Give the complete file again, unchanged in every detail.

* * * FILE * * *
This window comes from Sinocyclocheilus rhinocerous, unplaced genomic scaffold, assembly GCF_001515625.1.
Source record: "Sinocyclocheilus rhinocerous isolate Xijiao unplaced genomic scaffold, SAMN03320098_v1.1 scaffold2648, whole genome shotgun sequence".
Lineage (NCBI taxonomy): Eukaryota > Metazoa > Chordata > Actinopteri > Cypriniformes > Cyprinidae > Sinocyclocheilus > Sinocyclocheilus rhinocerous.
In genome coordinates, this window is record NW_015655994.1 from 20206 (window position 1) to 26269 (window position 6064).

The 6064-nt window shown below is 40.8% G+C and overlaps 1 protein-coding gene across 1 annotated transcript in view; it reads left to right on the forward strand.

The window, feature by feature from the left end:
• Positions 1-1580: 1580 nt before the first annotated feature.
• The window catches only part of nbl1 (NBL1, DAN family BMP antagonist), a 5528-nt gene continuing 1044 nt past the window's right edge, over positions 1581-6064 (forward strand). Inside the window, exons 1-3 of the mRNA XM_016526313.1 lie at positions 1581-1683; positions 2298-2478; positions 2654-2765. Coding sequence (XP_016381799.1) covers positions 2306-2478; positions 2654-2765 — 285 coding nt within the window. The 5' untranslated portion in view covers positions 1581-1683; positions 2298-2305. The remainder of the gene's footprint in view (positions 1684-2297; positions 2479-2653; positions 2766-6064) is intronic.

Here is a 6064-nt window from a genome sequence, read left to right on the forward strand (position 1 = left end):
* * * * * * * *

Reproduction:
This window comes from Sinocyclocheilus rhinocerous, unplaced genomic scaffold, assembly GCF_001515625.1.
Source record: "Sinocyclocheilus rhinocerous isolate Xijiao unplaced genomic scaffold, SAMN03320098_v1.1 scaffold2648, whole genome shotgun sequence".
Lineage (NCBI taxonomy): Eukaryota > Metazoa > Chordata > Actinopteri > Cypriniformes > Cyprinidae > Sinocyclocheilus > Sinocyclocheilus rhinocerous.
In genome coordinates, this window is record NW_015655994.1 from 20206 (window position 1) to 26269 (window position 6064).

The 6064-nt window shown below is 40.8% G+C and overlaps 1 protein-coding gene across 1 annotated transcript in view; it reads left to right on the forward strand.

The window, feature by feature from the left end:
• Positions 1-1580: 1580 nt before the first annotated feature.
• The window catches only part of nbl1 (NBL1, DAN family BMP antagonist), a 5528-nt gene continuing 1044 nt past the window's right edge, over positions 1581-6064 (forward strand). Inside the window, exons 1-3 of the mRNA XM_016526313.1 lie at positions 1581-1683; positions 2298-2478; positions 2654-2765. Coding sequence (XP_016381799.1) covers positions 2306-2478; positions 2654-2765 — 285 coding nt within the window. The 5' untranslated portion in view covers positions 1581-1683; positions 2298-2305. The remainder of the gene's footprint in view (positions 1684-2297; positions 2479-2653; positions 2766-6064) is intronic.

Here is a 6064-nt window from a genome sequence, read left to right on the forward strand (position 1 = left end):